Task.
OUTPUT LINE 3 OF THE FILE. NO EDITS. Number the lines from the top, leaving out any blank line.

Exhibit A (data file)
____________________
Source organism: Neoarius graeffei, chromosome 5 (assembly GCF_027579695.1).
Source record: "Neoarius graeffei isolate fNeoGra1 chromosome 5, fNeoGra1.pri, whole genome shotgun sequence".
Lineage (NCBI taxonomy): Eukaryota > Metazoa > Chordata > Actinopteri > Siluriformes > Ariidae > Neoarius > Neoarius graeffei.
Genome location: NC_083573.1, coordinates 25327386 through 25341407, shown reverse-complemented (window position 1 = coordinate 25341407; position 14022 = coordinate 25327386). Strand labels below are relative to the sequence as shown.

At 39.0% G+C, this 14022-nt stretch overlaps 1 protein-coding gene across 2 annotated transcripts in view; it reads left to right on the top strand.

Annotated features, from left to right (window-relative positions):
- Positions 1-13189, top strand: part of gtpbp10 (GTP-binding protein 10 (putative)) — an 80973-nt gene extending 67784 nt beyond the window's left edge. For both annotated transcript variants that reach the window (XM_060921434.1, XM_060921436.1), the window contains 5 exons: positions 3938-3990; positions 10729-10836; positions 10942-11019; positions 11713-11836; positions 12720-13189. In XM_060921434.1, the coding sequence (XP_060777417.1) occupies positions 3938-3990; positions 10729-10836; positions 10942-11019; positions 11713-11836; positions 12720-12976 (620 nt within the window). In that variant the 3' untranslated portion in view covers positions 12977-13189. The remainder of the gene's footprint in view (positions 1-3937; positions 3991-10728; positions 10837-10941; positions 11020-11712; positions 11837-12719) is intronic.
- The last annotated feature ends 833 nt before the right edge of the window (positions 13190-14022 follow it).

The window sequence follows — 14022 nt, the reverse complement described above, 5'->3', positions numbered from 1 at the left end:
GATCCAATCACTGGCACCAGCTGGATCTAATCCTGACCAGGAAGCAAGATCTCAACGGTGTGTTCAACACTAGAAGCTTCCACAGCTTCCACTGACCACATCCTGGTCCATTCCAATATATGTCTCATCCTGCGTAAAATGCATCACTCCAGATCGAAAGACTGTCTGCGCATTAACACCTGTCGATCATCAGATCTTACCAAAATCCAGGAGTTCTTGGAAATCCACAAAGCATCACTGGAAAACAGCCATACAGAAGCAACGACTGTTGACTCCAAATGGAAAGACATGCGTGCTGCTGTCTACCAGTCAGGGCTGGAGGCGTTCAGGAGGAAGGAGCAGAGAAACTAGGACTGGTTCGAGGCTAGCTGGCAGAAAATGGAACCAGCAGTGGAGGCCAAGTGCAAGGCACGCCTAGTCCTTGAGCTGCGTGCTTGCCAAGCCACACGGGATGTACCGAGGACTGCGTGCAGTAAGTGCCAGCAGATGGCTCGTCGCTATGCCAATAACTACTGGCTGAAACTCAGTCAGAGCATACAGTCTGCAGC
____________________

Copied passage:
Lineage (NCBI taxonomy): Eukaryota > Metazoa > Chordata > Actinopteri > Siluriformes > Ariidae > Neoarius > Neoarius graeffei.